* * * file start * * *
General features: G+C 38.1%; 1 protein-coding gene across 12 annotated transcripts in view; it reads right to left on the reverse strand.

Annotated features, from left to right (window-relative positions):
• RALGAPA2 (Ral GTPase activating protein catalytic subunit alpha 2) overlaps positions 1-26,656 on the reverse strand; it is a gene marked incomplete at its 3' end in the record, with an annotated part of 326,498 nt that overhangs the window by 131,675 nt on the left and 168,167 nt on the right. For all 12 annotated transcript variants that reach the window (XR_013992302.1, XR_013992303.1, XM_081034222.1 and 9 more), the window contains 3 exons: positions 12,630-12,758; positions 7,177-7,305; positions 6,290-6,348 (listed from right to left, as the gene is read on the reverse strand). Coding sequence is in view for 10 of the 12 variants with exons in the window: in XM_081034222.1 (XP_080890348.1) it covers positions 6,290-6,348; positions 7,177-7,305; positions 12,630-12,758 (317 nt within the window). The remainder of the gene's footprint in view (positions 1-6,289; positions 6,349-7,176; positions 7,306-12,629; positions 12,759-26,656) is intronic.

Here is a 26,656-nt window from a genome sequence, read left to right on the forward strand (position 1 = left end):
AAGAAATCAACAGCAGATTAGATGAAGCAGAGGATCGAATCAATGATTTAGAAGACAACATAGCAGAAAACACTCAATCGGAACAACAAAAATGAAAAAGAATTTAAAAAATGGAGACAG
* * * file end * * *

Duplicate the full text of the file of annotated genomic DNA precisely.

General features: G+C 38.1%; 1 protein-coding gene across 12 annotated transcripts in view; it reads right to left on the reverse strand.

Annotated features, from left to right (window-relative positions):
• RALGAPA2 (Ral GTPase activating protein catalytic subunit alpha 2) overlaps positions 1-26,656 on the reverse strand; it is a gene marked incomplete at its 3' end in the record, with an annotated part of 326,498 nt that overhangs the window by 131,675 nt on the left and 168,167 nt on the right. For all 12 annotated transcript variants that reach the window (XR_013992302.1, XR_013992303.1, XM_081034222.1 and 9 more), the window contains 3 exons: positions 12,630-12,758; positions 7,177-7,305; positions 6,290-6,348 (listed from right to left, as the gene is read on the reverse strand). Coding sequence is in view for 10 of the 12 variants with exons in the window: in XM_081034222.1 (XP_080890348.1) it covers positions 6,290-6,348; positions 7,177-7,305; positions 12,630-12,758 (317 nt within the window). The remainder of the gene's footprint in view (positions 1-6,289; positions 6,349-7,176; positions 7,306-12,629; positions 12,759-26,656) is intronic.

Here is a 26,656-nt window from a genome sequence, read left to right on the forward strand (position 1 = left end):
AAGAAATCAACAGCAGATTAGATGAAGCAGAGGATCGAATCAATGATTTAGAAGACAACATAGCAGAAAACACTCAATCGGAACAACAAAAATGAAAAAGAATTTAAAAAATGGAGACAG